Your question is from Bill Crow from Raymond James.
Your 5% to 8% REVPAR outlook is based on what you called, I think, a middle case. Just for grins, what's your high-end case? That the first question. The second question is on the W brand. I think you’ve had maybe seven Ws that either have filed Chapter 11 or go into foreclosure or been de-flagged over the past year, year and a half. I’m just wondering if there’s been any sort of impairment between the brand and perspective developers, owners because of the track record over the past year and half.
I think you should view our 5% to 8% as our best shot at our outlook for the back half of the year. We'll go back to what we said earlier, we feel pretty good looking out three months. We think given where the world is, with the late-breaking business, looking out past three months is difficult. And we would like to be -- we don't want to get ahead of ourselves. We wouldn't suggest that you should either. This is our best outlook.
Frits van Paasschen
And Bill, with respect to the W brand. I'm going to argue paradoxically that the financial trials and tribulations around some of our W Hotels and their owners ultimately reflect the health and strength of the brand. Because if you bought a hotel for twice what it's worth today and borrowed 70% to 80% loan-to-value to do that, I think it's pretty easy to see how you’d be in a difficult situation. What's been interesting, as owners and as the financial community and as the Chapter 11 process has worked through each of these properties, at no point have we felt like there was any danger of losing the flag on a property to do that, which means anybody looking forward to gaining control of the property or anybody looking at ways of keeping control, has felt that W brand has considerable value to the real estate, which is absolutely the business we're in. In the case of the W Court in Tuscany, again, I think this is a picture of health because those were two of the very first W hotels. They're wonderful charming properties, but did not keep up with the growth and the performance of W as it went from a New York phenomenon, to a U.S. one, to a global one. And to come back to the birthplace of W and have properties like the W downtown opening and the W Hoboken there as a replacement, I think is a great example of brand health and the positive effect of what economists call creative destructions. Now would life be easier for us and our owners if the financial markets and everything and the world performance of the lodging industry had been better? Absolutely. But I think all of this reflects on, as I said, the strength of the W brand rather than anything else.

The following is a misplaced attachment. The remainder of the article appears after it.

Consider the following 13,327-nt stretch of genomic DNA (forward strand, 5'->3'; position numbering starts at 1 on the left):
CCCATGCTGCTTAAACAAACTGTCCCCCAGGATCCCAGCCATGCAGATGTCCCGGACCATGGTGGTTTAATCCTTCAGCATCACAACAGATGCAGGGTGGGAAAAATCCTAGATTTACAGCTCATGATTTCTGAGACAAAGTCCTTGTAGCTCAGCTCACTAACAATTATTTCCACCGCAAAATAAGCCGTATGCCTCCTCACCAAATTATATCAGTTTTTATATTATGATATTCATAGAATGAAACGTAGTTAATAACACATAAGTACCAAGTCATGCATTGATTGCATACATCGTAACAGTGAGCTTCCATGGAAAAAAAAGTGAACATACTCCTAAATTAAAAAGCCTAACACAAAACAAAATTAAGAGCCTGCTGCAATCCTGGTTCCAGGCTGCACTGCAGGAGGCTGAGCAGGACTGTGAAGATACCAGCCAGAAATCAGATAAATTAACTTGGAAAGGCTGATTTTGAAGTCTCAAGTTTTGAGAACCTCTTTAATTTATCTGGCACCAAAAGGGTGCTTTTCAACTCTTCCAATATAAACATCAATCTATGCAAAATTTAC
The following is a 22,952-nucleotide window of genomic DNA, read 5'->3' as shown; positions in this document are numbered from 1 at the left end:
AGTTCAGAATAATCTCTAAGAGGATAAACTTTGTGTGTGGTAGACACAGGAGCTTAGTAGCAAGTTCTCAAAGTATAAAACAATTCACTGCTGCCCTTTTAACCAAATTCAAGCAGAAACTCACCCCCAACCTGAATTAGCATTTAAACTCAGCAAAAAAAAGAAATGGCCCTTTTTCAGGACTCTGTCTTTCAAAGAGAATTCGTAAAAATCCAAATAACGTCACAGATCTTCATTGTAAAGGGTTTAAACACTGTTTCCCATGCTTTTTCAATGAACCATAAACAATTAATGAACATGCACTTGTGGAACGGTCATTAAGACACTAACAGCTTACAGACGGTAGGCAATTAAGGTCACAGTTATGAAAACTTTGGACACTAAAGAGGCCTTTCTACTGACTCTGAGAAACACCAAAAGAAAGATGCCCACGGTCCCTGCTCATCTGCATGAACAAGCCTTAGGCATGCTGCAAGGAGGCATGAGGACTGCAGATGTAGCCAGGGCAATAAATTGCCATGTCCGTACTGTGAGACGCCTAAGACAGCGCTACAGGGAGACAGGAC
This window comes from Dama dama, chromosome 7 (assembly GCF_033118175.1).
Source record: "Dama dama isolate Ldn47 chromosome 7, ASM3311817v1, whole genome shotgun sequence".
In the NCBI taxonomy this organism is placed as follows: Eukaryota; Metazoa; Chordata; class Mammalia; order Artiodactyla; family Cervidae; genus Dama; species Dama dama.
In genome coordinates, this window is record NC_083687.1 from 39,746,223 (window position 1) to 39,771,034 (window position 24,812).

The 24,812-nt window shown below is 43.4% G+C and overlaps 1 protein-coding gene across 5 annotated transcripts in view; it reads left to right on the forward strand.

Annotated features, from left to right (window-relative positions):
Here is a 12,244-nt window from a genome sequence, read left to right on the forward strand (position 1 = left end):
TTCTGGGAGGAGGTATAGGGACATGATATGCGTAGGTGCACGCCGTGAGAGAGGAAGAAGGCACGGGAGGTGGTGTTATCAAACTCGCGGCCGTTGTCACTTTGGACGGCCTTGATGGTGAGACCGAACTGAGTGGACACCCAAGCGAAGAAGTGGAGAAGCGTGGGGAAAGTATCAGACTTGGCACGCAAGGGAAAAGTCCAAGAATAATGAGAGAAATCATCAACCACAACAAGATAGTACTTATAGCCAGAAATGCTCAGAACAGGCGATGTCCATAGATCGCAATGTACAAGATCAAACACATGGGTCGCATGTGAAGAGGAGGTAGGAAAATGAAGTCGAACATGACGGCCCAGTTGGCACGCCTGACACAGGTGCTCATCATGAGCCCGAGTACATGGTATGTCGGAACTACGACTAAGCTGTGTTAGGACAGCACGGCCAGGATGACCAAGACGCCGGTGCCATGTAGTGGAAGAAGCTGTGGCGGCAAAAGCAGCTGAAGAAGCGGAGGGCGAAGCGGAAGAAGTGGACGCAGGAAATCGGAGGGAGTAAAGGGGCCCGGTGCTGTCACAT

I think it's also worth adding one more item, which is that you got to separate the W, the hotel, versus things that may have linked into the financing like condos. In many cases, like the W Scottsdale, W Hollywood, which have now been open a little bit, the hotel itself is actually doing extremely well and performing ahead of expectations. The financing was linked into condo sales, which as you know, is a very depressed market right now. And because the financing in many cases was linked to condo sales, there were requirements for payments coming from condo proceeds. So they have to be worked through. I think in every case, if you ask those owners about the hotel itself, which you should, I think you'll find that the hotel is actually performing ahead of their expectations.
Your next question is from David Loeb from Baird.
David Loeb - Robert W. Baird & Co. Incorporated
Just back to the asset sale question. Could you just review the status of the capital gains tax shield and the tax loss carryforward of that? What's left? And when you can use it? And what implications that has as you analyze potential asset sales?
We do have the capital loss. It is quite substantial. It does expire at the end of next year. We have plans to utilize as much of it before it expires. Certainly, our asset sales program will be also guided by what we might generate profits on -- capital gains on that could be offset. So that's very much front and center. There are ways in which we could preserve it and benefit in future years by stepping up assets, et cetera. So there's a game plan underway to maximize its utilization.
Your next question comes from Patrick Chiles from FBR Capital Markets.